The first pitch was thrown in Japan earlier this morning which means baseball is officially back. We wrap up our team-by-team preview with a look at the teams who can contend in 2012.
Boston Red Sox
How do you solve a problem like the Red Sox? Step one: clean house. They fired their coach, their GM and shipped their shortstop options out of town. Step two: hire a hard ass who loves media swarms. Step three: fill up on so many sub-par pitchers it would be impossible to wash out down the stretch. Despite spring cleaning, the Sox are still faced with a ‘forest through the trees’ type scenario; no shortstop, shoddy right fielding and a few question marks as far as bounce back years go (Youkilis, Crawford, Bucholz). But they boast one of the better lineups, an experienced pitching staff and some new faces in the pen. Being mindful of where their weaknesses are could be their biggest strength.
Best Asset: A one-through-four that can hit. Look out for: SP Clay Bucholz. Strategy: They need Carl Crawford to return to 2008-2010 form. With some of the pressure off after last year’s implosion this team should be able to get back to playing baseball instead of playing video games. Projected Finish: 1st in the AL East.
This offseason was a homecoming of sorts for the Fielder family in Detroit; Cecil spent seven years mashing for the Motor City and now his son Prince joins the ranks. His 230 career homeruns will be backed by Miguel Cabrera with an 80-90 homer season not out of the question for the tandem. Getting guys on base might be a problem in Detroit, but with the rotation the way it is, anchored by Triple Crown winner Justin Verlander, the Tigers should be able to win on their all-stars alone.
Best Asset: A toss up, either the 1-2 Fielder/Cabrera punch or Justin Verlander. Look out for: C Alex Avila. Strategy: Given the state of the AL Central the Tigers with all their talent could compete at 80 per cent and still win the division handily. They should have no trouble staying on top. Projected Finish: 1st in the Al Central.
Los Angeles Angels
So the Angels added C.J Wilson to a rotation that featured two of the MLB’s best in 2011, Jered Weaver and Dan Haren. They’ve also got Ervin Santana so let’s say the rotation is set for a base of at least 55-60 wins. They also brought in the offseason’s biggest prize in Albert Pujols, an all-natural pull hitter and one the best in the game. They’ve got a ton of guys who can get on-base so the runs should just roll in. One question though: which one of their underperforming corner outfielders will protect him at the plate? Why not just walk Pujols 300 times this season?
Best Asset: 1B Albert Pujols. Look out for: 1B Albert Pujols (career year with all those guys to bat around). Strategy: The Angels have prided themselves on a balanced team for a while but this edition is not only balanced, its chalk full of talent. The Angels will have no trouble keeping up with the Rangers offensively but we’re willing to wager Haren and Weaver cannot replicate last year’s success. Projected Finish: 2nd in the AL West.
New York Yankees
Undoubtedly the elder statesman of the baseball world, the Bombers are old in all the right ways. Only a handful of their position players are under thirty and the ones who aren’t are household names. Jeter, Rodriguez, Teixeira, Granderson and Swisher can still play baseball at an elite level. Beyond that, they’ve shed some of the dead weight holding them down, retooled their bench and somewhat sorted out their rotation troubles. They won the uber-competitive East last year and that team is still in place in 2012.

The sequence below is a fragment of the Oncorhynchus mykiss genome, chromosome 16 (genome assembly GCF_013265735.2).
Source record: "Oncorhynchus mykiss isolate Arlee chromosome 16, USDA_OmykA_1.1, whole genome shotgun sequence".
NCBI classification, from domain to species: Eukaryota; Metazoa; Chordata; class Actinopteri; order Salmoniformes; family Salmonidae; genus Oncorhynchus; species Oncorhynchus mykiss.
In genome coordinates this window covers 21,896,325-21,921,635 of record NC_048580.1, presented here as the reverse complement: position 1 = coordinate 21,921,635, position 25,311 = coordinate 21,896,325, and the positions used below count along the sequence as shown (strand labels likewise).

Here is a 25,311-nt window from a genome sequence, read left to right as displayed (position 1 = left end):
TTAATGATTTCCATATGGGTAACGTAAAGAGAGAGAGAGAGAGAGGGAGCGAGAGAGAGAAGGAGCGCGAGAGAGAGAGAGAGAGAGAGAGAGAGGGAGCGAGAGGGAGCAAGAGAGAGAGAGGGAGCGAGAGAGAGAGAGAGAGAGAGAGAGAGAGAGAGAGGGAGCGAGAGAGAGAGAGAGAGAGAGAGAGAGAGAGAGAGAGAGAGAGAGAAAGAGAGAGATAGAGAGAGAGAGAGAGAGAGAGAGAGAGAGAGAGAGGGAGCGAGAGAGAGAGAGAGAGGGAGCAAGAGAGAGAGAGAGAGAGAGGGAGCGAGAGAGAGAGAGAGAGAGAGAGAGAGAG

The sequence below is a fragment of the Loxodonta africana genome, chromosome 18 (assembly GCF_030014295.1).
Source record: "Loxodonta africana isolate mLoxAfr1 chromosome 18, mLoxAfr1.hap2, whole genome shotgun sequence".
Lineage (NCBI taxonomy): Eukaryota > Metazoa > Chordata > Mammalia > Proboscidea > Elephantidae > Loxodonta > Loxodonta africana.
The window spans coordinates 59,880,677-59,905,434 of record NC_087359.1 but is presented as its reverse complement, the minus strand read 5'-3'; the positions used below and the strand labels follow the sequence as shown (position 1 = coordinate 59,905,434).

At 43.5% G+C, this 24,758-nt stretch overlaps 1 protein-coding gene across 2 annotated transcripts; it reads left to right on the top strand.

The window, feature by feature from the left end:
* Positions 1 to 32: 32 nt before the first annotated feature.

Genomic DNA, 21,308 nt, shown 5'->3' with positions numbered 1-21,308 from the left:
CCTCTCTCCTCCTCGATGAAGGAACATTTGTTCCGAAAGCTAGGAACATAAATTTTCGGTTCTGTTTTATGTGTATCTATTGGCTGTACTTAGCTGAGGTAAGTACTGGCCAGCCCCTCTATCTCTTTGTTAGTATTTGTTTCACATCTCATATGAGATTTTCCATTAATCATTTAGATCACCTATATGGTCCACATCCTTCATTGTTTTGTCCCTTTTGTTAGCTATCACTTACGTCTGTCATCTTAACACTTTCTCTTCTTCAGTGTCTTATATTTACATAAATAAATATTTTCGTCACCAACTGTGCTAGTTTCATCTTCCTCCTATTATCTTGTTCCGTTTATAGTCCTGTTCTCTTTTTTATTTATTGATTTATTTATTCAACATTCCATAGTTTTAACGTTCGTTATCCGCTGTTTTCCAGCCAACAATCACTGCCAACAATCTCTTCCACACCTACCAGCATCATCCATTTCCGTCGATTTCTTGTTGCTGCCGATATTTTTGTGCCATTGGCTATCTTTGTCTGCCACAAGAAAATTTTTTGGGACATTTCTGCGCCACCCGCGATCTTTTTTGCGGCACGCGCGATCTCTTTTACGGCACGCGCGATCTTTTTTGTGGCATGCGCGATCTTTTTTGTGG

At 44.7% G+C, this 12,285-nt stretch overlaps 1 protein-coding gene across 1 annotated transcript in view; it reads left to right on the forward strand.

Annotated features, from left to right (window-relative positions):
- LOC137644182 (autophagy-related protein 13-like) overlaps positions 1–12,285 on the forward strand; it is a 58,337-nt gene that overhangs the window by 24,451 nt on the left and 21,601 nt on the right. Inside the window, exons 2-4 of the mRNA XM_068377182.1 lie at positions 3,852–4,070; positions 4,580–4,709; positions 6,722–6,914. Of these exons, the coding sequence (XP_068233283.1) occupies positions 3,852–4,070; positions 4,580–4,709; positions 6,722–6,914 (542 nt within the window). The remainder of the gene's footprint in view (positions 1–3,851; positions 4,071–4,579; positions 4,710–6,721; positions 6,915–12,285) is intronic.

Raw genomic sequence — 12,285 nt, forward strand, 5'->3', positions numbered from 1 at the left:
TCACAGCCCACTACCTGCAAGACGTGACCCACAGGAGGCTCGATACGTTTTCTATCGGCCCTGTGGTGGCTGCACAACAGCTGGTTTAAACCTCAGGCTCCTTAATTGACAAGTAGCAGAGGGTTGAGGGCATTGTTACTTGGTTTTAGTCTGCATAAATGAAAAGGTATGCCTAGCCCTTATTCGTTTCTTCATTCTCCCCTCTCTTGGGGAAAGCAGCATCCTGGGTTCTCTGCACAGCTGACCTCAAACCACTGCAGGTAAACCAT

Best Asset: Experience. Look out for: SP Ivan Nova. Strategy: The core of this team hasn’t changed for a while and why would it? They’re winning. That said, last years’ divisional title was more about another team falling apart than them playing exceptional baseball. The AL East is a beast; the Yankees can’t afford to lose a few steps now. Projected Finish: 3rd in the AL East.
Even in the absence of Roy Oswalt, the Phillies have one of, if not the best, rotation in baseball; last year their big three combined for 50 wins, a 2.51 ERA, and 17 complete games. The best opposing teams can hope for is that they only have to see one of them in a series, but their four and five guys —Vance Worley and Joe Blanton—are nothing to shake a stick at either. The Phillies problem this year will be staying healthy long enough to contend; Chase Utley already looks like he’s on the shelf for the season and Ryan Howard won’t report until May. The left side of their infield is even older so the weight may very well be on the rotation this time around.
Best Asset: SP Roy Halladay, Cole Hamels and Cliff Lee. Look out for: SP Vance Worley. Strategy: It’s already been implemented; knowing that injury risk loomed, the Phils brought in a handful of veteran reserve players as stop gap solutions. They won’t put up the numbers their starters would, but they will be able to keep them in games. Their pitching staff can do the rest. Projected Finish: 1st in the NL East.
Two trips to the World Series and nothing to show for it. The Rangers have hands down the best lineup in baseball; when it works it’s a well-oiled machine that could hit for days, but a missing piece can throw off the cycle and guys like Hamilton, Kinsler and Beltre are not without a history of injury. The Rangers are hoping the addition of Yu Darvish will supplement the loss of C.J. Wilson in a young rotation that could stand some seasoning. Still, runs won’t be at a premium; pitching mistakes can be made and the Rangers can still win.
Best Asset: A lineup that can hit for power and average at every position. Look out for: SP Derek Holland. Strategy: They could use a veteran workhorse in the rotation to help lighten the load, but they should be poised to make yet another run for the title. Projected Finish: 1st NL West.